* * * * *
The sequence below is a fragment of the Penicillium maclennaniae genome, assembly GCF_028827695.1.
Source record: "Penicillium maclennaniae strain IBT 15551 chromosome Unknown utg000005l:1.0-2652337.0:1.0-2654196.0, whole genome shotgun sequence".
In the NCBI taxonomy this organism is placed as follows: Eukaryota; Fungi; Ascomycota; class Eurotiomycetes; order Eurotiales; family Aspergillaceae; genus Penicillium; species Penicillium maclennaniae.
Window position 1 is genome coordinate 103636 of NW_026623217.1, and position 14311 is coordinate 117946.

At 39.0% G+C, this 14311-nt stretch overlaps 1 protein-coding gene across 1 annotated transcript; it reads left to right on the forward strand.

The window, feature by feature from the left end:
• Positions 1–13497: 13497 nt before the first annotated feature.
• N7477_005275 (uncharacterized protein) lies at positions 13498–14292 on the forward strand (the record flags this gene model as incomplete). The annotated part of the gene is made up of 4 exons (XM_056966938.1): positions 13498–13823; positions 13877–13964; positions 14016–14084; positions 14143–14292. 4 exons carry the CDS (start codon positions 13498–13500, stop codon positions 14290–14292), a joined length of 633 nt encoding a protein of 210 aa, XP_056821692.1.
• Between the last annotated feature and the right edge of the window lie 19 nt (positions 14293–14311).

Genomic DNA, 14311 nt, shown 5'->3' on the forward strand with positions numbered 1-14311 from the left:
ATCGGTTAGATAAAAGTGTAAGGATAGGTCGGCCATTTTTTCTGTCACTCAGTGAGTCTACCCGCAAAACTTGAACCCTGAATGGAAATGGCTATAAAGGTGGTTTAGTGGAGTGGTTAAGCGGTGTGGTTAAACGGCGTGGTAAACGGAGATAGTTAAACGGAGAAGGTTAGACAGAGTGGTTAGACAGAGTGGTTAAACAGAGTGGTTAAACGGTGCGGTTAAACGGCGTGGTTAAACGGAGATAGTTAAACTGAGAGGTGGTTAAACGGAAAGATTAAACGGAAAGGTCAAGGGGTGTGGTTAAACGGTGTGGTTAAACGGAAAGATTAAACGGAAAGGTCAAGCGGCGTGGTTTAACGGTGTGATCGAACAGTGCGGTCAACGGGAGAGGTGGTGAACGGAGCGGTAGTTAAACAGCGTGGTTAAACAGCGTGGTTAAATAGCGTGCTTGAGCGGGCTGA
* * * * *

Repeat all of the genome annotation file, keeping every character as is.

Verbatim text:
The sequence below is a fragment of the Penicillium maclennaniae genome, assembly GCF_028827695.1.
Source record: "Penicillium maclennaniae strain IBT 15551 chromosome Unknown utg000005l:1.0-2652337.0:1.0-2654196.0, whole genome shotgun sequence".
In the NCBI taxonomy this organism is placed as follows: Eukaryota; Fungi; Ascomycota; class Eurotiomycetes; order Eurotiales; family Aspergillaceae; genus Penicillium; species Penicillium maclennaniae.
Window position 1 is genome coordinate 103636 of NW_026623217.1, and position 14311 is coordinate 117946.

At 39.0% G+C, this 14311-nt stretch overlaps 1 protein-coding gene across 1 annotated transcript; it reads left to right on the forward strand.

The window, feature by feature from the left end:
• Positions 1–13497: 13497 nt before the first annotated feature.
• N7477_005275 (uncharacterized protein) lies at positions 13498–14292 on the forward strand (the record flags this gene model as incomplete). The annotated part of the gene is made up of 4 exons (XM_056966938.1): positions 13498–13823; positions 13877–13964; positions 14016–14084; positions 14143–14292. 4 exons carry the CDS (start codon positions 13498–13500, stop codon positions 14290–14292), a joined length of 633 nt encoding a protein of 210 aa, XP_056821692.1.
• Between the last annotated feature and the right edge of the window lie 19 nt (positions 14293–14311).

Genomic DNA, 14311 nt, shown 5'->3' on the forward strand with positions numbered 1-14311 from the left:
ATCGGTTAGATAAAAGTGTAAGGATAGGTCGGCCATTTTTTCTGTCACTCAGTGAGTCTACCCGCAAAACTTGAACCCTGAATGGAAATGGCTATAAAGGTGGTTTAGTGGAGTGGTTAAGCGGTGTGGTTAAACGGCGTGGTAAACGGAGATAGTTAAACGGAGAAGGTTAGACAGAGTGGTTAGACAGAGTGGTTAAACAGAGTGGTTAAACGGTGCGGTTAAACGGCGTGGTTAAACGGAGATAGTTAAACTGAGAGGTGGTTAAACGGAAAGATTAAACGGAAAGGTCAAGGGGTGTGGTTAAACGGTGTGGTTAAACGGAAAGATTAAACGGAAAGGTCAAGCGGCGTGGTTTAACGGTGTGATCGAACAGTGCGGTCAACGGGAGAGGTGGTGAACGGAGCGGTAGTTAAACAGCGTGGTTAAACAGCGTGGTTAAATAGCGTGCTTGAGCGGGCTGA